“For the majority of students, this class was the first time they were exposed to an innovation perspective to sustainability,” Heidkamp said. “I am incredibly proud of what the students accomplished—especially considering the course had to pivot from an on-the-ground, hands-on learning environment to a fully online course due to COVID-19.”

Heather Cushing placed first in the Blue Economy Pitches category for her proposal of a Shoreline Kelp Festival, a kelp-centric event that would feature music, kelp food and beverages, and a week-long restaurant week that includes a three-course kelp meal experience.

“I was quite surprised and excited to learn I had won, as there were some really great ideas for kelp products,” Cushing said. “Kelp has many benefits, both environmentally and nutritionally. A festival is a way to foster interest and knowledge towards Connecticut’s emerging kelp industry.”

Cushing conceded her festival idea will not happen immediately because of the coronavirus pandemic. But she is hopeful it can happen when things improve.

“The interest is there,” she said. “It’s just a matter of organizing and putting it all together. Late spring would be the ideal season to hold the event as that is when the kelp is harvested.”

Kelly Kingston placed second in the same category for her plan for Kelpie, a vegan, nutrient-rich, kelp-based egg substitute. Larissa Anderson finished third for her pitch of Kelpon, a 100-perent biodegradable tampon made with only organic cotton and kelp.

Meanwhile, the team of graduate student Louie Krak and undergraduates Maeve Rourke and Gia Mentillo won the Mobile App category. They developed an app called “Oceans of data at your fingertips,” which delivers real-time ocean data to seaweed and shellfish ocean farmers in Long Island Sound and beyond.

“The customizable data hub provides water quality parameters vital to crop health and bounty at the touch of a button, eliminating the guesswork and inconvenience of daily self-collection,” Krak said. “I could not be prouder to win alongside the outstanding and indomitable Maeve Rourke and Gia Mentillo.”

“The competition provided invaluable experience for all kelp class participants as a handful of their projects will undergo continued development this summer,” Bielitz said.

A CTNext Grant will provide a total of $75,000 for those projects to help convert the ideas into reality.

 

Vivian Shipley

English Professor and Connecticut State University Professor Vivian Shipley, an acclaimed prize-winning poet, recently won a prize for “An Old Husband’s Tale,” one of five prize-winning poems in the 2020 Ekphrastic Poetry Contest, part of the Palm Beach Poetry Festival. Poems entered in the contest were inspired by the ART COUTURE exhibition which was on display pre-pandemic at the Cornell Museum at Old School Square in Delray Beach, Fla. All five prize-winning poems will be featured in the May issue of South Florida Poetry Journal.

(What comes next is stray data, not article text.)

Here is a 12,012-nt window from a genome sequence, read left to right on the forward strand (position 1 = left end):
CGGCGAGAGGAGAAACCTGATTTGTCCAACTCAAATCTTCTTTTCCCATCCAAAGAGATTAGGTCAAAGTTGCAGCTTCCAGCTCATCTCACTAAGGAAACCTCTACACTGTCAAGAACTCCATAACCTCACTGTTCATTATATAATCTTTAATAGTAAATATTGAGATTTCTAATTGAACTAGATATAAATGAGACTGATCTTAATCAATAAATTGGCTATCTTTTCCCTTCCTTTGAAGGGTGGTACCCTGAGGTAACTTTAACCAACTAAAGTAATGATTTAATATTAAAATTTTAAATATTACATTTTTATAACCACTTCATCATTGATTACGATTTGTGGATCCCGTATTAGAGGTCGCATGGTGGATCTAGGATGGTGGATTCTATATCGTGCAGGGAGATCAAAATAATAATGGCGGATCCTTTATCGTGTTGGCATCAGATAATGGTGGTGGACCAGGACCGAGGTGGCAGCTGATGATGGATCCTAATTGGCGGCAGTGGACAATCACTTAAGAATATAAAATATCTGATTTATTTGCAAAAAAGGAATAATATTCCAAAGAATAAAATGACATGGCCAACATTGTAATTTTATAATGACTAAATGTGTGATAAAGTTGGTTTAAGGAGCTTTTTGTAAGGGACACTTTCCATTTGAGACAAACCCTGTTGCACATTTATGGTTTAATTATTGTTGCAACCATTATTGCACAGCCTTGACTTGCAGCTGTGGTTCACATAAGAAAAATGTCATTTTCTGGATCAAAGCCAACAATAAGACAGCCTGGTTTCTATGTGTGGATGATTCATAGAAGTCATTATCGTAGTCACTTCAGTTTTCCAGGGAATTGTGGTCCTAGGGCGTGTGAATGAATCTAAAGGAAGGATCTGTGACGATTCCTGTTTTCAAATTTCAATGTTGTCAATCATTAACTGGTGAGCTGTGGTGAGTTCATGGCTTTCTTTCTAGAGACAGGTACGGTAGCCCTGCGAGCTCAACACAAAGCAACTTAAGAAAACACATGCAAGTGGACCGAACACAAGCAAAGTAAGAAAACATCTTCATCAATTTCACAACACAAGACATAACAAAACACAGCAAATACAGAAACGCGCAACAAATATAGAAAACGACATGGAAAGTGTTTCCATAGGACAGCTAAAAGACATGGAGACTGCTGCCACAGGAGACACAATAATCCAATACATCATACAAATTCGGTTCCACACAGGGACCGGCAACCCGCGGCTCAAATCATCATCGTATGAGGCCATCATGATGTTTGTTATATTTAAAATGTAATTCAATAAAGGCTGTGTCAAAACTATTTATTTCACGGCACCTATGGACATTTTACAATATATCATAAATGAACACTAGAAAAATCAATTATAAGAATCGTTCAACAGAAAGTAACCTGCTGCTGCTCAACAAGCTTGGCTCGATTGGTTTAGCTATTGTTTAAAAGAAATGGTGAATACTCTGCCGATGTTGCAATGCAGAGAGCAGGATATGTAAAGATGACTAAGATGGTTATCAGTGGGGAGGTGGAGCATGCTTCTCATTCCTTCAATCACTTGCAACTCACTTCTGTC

An ekphrastic poem is generally a poem that is inspired by, or a response to, a work of art.

To enter, writers were asked to submit up to 30 lines of original poetry inspired by one of eight images featured in the exhibition that focused on contemporary art that is fashion-inspired, and on fashion designers’ couture designs and illustrations. Fashion as art, important works of contemporary art, and couture designs featured on mannequins were all part of the exhibition. The Palm Beach Poetry Festival received 154 poetic entries in this year’s contest, arriving from 30 states and 17 different countries.

Shipley’s winning poem (below) was inspired by “Meghan” by Rick Lazes, a hand-molded acrylic panel.

“An Old Husband’s Tale”
how it takes place/ While someone else is eating
— W. H. Auden

Daedalus was not a man, Icarus no boy. That’s a myth.
Without a husband to bind her, Daedalus turned nature
inside out, taught her daughter to fly from earth; after all,

men couldn’t fence air. Feathering Icarus in sequence
as a pan pipe rises, Daedalus twined quills to mold two sets
of wings sealed in an icing of white wax, stiff as bridal lace.

Daedalus hovered, warning: Keep mid-way; water weights
and sun burns. Always follow me. Icarus rose or was pulled
up, casting her shadow on a ploughman, head lifted from

his rut, who grumbled, A woman’s place is in the home.
The mother tried to lift her arms higher to buffer her daughter
but blue enveloped Icarus who cried, Let’s fly all the way

to Trinacria. Knowing Samos was north and Calymne east,
Icarus ignored the earth’s warning being traced out for her
by the sharded coast of Crete. Filial duty cannot blot desire

as the moon eclipses the sun. Perhaps there was a brilliance
gleaming in Icarus’ green eyes that flashed, mercifully
blocking the sight for Daedalus: her only child encircling

wings, writhing like a corn snake carried aloft by a hawk.
Imagine the girl, her mother’s support failing, the aerial lift
and impulse spent. Dripping to the sea, only the wax

hissed, floating as islands do. Daedalus did not fly again.
Unused, feathers yellowed; wax stiffened in her wings
that stretched out more like a shroud than a swan in flight.

 

 

Pat Mottola

Patricia Mottola, a graduate of Southern’s MFA in creative writing program and now an instructor in the program, was featured recently in the Hartford Courant’s CT Poets’ Corner section. Read the article here: Pat-Mottola-Hartford-Courant-042620

Mottola was hired to teach Introduction to Creative Writing immediately after receiving her MFA from Southern because, as one colleague noted, “She was an exceptional student in our department’s MFA program,” and she has been an extraordinary instructor ever since. Mottola’s adviser and now colleague English Professor and CSU Professor Vivian Shipley awarded Distinction to Mottola’s MFA thesis, “If the Shoe Doesn’t Fit: Poems About Relationships,” something rarely done. Shipley remarked that since 1969, she has “never had a better student or known a more dedicated and inspiring teacher.”

Mottola was the 2019 Recipient of the Connecticut Board of Regents Adjunct Teaching Award. She is co-president of the Connecticut Poetry Society; works online with Afghan women and girls through the Afghan Voices project, encouraging them to write poetry in order to empower themselves; and she works with senior citizens, encouraging them to have a rebirth at a time when they are nearing the end of life.

She earned her MFA in creative writing from Southern in 2011; an MS in art education from Southern in 1990; study in the Art Psychotherapy Institute, SCSU Department of School Psychology, in 1988; and a BS in art education from Southern in 1987.